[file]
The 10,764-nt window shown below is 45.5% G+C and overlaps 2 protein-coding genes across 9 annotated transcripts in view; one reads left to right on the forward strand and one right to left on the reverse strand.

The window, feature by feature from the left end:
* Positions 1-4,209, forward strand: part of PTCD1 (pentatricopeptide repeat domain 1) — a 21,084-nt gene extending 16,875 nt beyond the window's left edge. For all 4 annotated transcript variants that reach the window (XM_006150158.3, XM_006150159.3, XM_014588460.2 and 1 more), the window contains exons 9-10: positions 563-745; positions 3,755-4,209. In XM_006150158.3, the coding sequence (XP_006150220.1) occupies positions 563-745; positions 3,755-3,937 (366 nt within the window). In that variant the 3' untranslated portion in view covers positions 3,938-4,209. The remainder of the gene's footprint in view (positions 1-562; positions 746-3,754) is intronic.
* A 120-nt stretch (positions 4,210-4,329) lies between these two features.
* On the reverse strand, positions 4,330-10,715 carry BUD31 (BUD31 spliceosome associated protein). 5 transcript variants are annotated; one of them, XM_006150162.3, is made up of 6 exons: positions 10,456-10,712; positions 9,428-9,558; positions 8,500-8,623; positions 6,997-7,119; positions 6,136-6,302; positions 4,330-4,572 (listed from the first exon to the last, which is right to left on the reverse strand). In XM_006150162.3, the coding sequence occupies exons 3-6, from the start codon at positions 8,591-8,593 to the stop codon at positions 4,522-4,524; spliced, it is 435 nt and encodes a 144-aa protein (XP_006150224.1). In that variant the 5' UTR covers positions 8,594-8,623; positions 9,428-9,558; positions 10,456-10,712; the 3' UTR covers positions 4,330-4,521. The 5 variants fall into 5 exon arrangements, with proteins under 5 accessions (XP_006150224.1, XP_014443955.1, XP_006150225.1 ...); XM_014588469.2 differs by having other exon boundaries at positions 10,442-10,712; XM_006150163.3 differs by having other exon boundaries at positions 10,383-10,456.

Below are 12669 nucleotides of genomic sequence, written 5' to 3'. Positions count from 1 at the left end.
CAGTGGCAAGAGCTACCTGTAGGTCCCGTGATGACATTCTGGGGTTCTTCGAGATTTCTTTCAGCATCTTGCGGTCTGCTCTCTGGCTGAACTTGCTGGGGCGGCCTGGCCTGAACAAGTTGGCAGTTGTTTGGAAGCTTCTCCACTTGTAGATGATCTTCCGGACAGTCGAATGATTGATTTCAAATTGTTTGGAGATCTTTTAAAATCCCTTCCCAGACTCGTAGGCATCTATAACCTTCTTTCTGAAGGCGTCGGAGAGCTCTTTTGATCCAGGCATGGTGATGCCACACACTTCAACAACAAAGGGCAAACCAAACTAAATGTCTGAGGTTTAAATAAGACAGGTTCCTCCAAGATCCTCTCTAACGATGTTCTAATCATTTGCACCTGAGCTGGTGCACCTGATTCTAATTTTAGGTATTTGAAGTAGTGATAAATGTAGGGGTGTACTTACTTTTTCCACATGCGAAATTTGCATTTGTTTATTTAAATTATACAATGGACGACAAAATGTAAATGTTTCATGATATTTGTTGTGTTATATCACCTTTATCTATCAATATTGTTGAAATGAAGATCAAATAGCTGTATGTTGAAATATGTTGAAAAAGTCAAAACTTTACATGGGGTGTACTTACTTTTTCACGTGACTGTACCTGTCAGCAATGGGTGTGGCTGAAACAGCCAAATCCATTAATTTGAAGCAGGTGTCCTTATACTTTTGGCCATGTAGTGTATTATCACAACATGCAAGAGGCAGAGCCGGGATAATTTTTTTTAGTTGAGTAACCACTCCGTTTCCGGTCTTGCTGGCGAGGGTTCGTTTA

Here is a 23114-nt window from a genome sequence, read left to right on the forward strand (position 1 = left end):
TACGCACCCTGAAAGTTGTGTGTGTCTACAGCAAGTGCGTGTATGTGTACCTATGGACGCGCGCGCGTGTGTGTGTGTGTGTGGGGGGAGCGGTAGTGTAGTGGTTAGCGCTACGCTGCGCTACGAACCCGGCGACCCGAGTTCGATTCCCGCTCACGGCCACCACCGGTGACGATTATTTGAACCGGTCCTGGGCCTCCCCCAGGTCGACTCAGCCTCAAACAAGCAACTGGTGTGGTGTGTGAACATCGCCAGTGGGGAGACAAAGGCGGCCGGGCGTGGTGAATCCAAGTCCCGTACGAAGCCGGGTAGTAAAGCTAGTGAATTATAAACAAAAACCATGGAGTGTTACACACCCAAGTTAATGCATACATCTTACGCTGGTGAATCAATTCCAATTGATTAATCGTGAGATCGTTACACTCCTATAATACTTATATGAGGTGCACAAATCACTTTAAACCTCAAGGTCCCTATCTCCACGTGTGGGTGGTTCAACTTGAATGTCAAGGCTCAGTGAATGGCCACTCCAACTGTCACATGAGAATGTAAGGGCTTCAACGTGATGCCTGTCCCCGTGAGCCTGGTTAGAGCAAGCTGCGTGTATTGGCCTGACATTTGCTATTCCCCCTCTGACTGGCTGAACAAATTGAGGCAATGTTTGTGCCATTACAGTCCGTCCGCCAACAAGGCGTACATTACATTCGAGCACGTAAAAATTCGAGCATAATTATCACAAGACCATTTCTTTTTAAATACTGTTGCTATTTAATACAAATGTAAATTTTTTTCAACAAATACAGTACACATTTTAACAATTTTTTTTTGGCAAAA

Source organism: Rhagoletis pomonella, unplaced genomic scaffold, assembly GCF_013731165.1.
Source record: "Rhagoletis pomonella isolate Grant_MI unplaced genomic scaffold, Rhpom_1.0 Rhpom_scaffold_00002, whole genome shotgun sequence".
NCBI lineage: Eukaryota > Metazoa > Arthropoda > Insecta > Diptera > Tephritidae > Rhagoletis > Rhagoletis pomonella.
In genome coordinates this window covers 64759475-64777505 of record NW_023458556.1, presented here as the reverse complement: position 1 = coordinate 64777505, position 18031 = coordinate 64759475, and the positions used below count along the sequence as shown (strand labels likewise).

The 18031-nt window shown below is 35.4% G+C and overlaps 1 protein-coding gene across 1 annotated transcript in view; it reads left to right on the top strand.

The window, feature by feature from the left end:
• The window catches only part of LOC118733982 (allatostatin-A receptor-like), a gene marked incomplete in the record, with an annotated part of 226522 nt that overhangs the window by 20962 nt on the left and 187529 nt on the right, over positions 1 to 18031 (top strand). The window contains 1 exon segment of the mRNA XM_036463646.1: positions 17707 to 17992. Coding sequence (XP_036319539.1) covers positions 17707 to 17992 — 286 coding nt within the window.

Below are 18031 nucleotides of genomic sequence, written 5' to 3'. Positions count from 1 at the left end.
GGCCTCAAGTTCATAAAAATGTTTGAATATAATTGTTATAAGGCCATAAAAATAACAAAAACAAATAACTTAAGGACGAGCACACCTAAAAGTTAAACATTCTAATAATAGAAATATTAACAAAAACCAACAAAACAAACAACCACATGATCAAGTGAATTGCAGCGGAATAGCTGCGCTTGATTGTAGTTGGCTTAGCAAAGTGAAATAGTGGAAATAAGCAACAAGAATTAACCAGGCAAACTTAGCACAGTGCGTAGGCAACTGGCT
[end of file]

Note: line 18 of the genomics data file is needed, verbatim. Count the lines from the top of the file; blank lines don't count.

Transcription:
GGCCTCAAGTTCATAAAAATGTTTGAATATAATTGTTATAAGGCCATAAAAATAACAAAAACAAATAACTTAAGGACGAGCACACCTAAAAGTTAAACATTCTAATAATAGAAATATTAACAAAAACCAACAAAACAAACAACCACATGATCAAGTGAATTGCAGCGGAATAGCTGCGCTTGATTGTAGTTGGCTTAGCAAAGTGAAATAGTGGAAATAAGCAACAAGAATTAACCAGGCAAACTTAGCACAGTGCGTAGGCAACTGGCT